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Communities Of Permission

 

“Our challenge is not bringing order to successful chaos but creating successful chaos within a well-ordered failure.” ~ Charles Marohn, ‘Strong Towns’

In my blog post Giving Permission, I did a deep dive into what I believe it means to be a community of inclusion, and in my experience in Billings, Montana — one of indifference. Permission implies giving its residents permission to be and do what drives them. While it can be, we cannot assume that this permission is implied. Permission requires engagement. It is the antithesis of indifference, which is too often commonplace. It's taking the time and exerting the mental energy to acknowledge that your fellow residents, whether or not they hold the same demographic characteristics or social standing you may (for better or worse) ... still warrant your attention and respect. Without this your community has little chance of equitably moving forward in a sustainable way. Through this acknowledgement we build healthy communities founded on neighborly engagement that can act as an ad hoc social safety net; one to compensate for the one too often left to fray by our decaying institutions.

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Raise The Collective Tide

"A rising tide lifts all boats." ~ John F. Kennedy

The first step to achieving this model of embrace is for us to individually reach out and actively make it a point to include - to give permission, to our neighbors and fellow community members. Every encounter is an opportunity to "raise the collective tide". And the more we engage, the easier it becomes. A simple compliment to what one is working on is permission. And then turn this acknowledgement and benevolent engagement into new community norms and expectations. Make others to feel comfortable in being who they are and pursuing what they may dream. We are making engagement and permission contagious. We're creating an ecosystem of strength and support under the assumption that engaged diversity will benefit us all. Repeating what John Kennedy famously said: "A rising tide lifts all boats."

The higher our levels of engagement are individually and collectively, the more well; physically, mentally and socially we will become. Engagement creates agency and self-efficacy. Self-efficacy is defined as the extent or strength one believes in their own ability to complete tasks and reach goals. The more a person believes their actions will help their situation, the more likely they are to try. The more a person does, the more they’re likely to do. And the more they do, the more they feel what they’re doing is helping … creating a cascade of positive results and well-being.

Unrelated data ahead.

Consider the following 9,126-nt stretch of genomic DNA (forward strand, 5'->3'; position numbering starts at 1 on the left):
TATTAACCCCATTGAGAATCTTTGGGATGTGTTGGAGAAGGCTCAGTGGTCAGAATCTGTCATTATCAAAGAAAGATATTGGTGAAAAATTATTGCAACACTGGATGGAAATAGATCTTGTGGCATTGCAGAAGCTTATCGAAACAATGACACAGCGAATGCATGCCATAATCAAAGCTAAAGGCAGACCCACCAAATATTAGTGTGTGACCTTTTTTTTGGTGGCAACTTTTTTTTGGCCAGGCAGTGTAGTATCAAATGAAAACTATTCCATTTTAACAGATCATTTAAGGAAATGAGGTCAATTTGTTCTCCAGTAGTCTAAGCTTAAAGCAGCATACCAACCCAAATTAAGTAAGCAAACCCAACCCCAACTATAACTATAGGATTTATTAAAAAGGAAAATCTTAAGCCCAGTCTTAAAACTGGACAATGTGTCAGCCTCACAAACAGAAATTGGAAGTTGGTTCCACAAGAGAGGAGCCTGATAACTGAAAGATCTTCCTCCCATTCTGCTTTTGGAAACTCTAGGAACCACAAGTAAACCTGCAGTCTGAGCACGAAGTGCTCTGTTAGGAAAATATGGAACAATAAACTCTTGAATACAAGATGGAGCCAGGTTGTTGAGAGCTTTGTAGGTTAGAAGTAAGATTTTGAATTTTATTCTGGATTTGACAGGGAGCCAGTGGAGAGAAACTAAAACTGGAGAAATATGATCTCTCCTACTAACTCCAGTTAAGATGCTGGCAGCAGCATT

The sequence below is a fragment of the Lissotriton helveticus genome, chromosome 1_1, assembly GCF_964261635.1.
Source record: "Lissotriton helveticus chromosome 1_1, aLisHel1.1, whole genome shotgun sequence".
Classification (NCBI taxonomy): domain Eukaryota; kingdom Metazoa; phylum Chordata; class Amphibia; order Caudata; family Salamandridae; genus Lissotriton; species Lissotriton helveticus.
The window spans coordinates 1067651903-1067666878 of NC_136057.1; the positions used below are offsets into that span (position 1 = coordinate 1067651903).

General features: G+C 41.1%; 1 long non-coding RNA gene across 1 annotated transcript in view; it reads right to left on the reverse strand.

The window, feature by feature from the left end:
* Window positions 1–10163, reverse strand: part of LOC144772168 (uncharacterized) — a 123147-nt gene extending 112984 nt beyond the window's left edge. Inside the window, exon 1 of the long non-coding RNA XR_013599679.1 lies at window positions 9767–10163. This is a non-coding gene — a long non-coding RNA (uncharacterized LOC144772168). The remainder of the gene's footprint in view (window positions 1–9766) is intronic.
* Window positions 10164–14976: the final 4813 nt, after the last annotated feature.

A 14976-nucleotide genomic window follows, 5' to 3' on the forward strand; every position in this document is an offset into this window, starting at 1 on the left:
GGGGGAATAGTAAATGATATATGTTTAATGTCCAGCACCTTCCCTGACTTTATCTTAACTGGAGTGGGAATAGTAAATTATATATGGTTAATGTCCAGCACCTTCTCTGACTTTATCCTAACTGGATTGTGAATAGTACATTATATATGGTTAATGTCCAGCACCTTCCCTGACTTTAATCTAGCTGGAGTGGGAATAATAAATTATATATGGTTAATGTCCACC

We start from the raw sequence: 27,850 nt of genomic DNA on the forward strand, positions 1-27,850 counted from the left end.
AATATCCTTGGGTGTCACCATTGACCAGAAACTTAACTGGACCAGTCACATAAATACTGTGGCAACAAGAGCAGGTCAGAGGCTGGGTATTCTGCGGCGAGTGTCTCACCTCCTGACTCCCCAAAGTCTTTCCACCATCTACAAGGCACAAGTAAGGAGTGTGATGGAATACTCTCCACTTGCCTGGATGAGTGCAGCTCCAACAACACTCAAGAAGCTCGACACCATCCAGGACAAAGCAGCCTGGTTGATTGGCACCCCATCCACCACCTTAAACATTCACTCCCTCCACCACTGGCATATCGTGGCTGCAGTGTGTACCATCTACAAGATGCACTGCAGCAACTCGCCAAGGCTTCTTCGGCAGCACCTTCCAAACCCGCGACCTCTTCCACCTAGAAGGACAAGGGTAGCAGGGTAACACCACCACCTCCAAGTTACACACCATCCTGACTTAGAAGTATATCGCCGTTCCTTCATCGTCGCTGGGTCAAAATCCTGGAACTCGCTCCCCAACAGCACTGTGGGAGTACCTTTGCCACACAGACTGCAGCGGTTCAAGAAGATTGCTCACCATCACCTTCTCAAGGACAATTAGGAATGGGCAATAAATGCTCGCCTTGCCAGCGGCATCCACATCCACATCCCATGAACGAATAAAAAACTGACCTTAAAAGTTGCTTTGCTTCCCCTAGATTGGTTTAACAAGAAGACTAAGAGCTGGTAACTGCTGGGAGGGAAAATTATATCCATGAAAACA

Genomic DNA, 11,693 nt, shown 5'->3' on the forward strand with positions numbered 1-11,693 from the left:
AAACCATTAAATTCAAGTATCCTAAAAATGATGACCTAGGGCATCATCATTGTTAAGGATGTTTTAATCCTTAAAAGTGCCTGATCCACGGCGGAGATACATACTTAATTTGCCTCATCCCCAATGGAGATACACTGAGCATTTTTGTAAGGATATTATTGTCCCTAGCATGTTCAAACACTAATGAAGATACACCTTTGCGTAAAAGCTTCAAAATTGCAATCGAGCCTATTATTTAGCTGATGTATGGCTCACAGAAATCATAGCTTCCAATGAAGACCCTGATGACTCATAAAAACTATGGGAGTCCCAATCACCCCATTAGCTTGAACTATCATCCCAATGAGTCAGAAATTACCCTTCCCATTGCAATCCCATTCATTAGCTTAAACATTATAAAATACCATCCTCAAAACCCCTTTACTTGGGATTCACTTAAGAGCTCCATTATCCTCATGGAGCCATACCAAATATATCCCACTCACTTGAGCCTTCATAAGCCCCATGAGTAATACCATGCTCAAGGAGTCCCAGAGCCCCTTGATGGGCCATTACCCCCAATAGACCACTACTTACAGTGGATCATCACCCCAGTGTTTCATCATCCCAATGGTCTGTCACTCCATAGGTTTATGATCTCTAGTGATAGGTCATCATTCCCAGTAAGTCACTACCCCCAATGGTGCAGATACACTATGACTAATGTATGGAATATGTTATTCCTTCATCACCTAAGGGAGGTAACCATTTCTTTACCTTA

Our community focus should be to “get the ball rolling” by nudging activity – personally, socially and civically through behaviors that benefit us physically, mentally and socially. 

The question is ... how do we create this ecosystem that nudges people towards this positive activity? Forcing people to be benevolent and kind will probably only produce the opposite effect. Our efforts must be rooted in action, not just conversation; physical engagement that organically grows from the individual and collective needs and desires of the people. We need to create a journey where all citizens will travel together ... all pursuing our own dreams in parallel - but also in collaboration for the good of the community.

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"On The Road" ... Embracing The Journey

“The difficulty we face is that the ecology of the biosphere is at odds with the ecology of our institutions.” ~ Nora Bateson

About twenty years ago while building my recruiting firm, I coined a term, “On the Road to Your Perfect World.” In a nutshell it means; in life and all its nuances (including work), it’s the journey that matters not the destination. It’s our experiences that create the human beings we are. But maybe more than that – it’s how we think about those experiences and ... how we react to them.

Not being tied to the destination through an overly rigid life plan can provide a sense of relief; a freedom to assess, act, adjust and act again; a going with the flow. All the best laid plans will eventually go awry. Being unnecessarily shackled to an arbitrary figment of personal utopia creates a detachment from what's happening around us. As community leaders and change instigators we too often relentlessly pursue control; trying to stay meticulously on task in pursuit of this utopia we project on others. Regrettably this "utopia" was probably conceived under circumstances far different what we are confronting today - bringing a disaffected approach to the issues of current relevance.